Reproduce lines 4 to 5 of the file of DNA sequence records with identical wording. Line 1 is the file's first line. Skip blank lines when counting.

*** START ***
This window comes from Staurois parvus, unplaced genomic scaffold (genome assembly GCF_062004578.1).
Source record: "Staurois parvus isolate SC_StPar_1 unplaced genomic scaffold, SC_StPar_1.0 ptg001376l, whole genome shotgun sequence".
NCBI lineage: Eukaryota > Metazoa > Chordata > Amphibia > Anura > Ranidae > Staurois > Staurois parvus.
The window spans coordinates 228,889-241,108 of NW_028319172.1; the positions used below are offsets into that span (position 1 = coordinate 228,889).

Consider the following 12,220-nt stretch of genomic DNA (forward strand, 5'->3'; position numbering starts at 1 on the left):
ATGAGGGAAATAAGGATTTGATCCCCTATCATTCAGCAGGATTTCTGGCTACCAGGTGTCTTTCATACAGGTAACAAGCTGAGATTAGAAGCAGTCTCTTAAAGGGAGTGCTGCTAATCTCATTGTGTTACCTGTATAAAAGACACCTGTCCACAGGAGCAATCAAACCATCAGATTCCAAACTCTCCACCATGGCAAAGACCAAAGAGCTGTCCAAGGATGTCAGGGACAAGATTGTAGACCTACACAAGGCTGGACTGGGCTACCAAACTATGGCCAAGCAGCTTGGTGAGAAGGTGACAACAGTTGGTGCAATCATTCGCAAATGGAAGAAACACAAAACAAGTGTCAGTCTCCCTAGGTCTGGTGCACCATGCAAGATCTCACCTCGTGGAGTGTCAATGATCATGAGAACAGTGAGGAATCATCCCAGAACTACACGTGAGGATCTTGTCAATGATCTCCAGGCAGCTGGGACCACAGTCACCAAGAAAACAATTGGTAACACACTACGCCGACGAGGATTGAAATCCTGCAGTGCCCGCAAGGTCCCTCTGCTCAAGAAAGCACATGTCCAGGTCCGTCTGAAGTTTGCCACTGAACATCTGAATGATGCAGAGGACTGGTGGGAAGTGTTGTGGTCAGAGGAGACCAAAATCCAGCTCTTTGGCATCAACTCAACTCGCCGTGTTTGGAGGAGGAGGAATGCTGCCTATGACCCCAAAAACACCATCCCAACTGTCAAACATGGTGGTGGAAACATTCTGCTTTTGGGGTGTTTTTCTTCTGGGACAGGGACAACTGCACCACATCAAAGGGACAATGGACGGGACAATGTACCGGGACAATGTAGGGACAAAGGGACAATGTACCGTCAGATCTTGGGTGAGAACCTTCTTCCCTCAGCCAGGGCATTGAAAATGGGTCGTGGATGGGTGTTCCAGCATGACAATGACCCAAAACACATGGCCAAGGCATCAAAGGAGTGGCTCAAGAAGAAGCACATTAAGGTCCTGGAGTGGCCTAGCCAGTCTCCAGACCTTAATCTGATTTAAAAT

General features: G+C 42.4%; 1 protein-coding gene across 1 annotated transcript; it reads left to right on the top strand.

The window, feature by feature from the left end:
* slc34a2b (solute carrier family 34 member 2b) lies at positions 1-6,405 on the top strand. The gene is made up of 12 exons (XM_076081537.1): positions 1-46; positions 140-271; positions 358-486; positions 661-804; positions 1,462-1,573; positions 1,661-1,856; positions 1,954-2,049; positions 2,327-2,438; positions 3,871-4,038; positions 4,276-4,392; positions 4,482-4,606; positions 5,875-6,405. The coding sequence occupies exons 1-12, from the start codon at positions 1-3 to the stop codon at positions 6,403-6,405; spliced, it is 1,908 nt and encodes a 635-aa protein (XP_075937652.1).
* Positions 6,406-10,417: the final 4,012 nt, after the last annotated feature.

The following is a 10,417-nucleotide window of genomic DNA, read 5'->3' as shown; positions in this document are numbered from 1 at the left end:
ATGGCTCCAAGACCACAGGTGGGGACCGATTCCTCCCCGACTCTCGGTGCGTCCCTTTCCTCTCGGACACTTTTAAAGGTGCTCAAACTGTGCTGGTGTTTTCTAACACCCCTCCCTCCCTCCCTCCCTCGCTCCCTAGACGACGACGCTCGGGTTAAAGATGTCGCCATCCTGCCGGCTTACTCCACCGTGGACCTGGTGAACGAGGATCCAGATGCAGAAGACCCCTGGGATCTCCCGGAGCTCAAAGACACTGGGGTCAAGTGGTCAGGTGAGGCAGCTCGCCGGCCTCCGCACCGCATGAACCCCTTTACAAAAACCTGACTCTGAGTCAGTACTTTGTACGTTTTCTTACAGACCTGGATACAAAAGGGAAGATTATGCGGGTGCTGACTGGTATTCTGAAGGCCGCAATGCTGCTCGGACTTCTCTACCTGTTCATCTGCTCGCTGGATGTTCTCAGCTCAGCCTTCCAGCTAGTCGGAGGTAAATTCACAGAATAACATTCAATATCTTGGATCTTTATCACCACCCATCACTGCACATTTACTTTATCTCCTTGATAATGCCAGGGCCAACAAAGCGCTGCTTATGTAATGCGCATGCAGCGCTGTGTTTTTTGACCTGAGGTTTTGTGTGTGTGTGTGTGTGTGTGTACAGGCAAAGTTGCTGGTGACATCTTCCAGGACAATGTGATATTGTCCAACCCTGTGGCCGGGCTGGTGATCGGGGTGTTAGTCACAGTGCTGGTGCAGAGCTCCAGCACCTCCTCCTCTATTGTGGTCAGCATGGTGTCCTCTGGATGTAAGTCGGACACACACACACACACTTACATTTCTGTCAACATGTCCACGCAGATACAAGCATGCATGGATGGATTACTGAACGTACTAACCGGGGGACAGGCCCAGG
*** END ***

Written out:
The window spans coordinates 228,889-241,108 of NW_028319172.1; the positions used below are offsets into that span (position 1 = coordinate 228,889).

Consider the following 12,220-nt stretch of genomic DNA (forward strand, 5'->3'; position numbering starts at 1 on the left):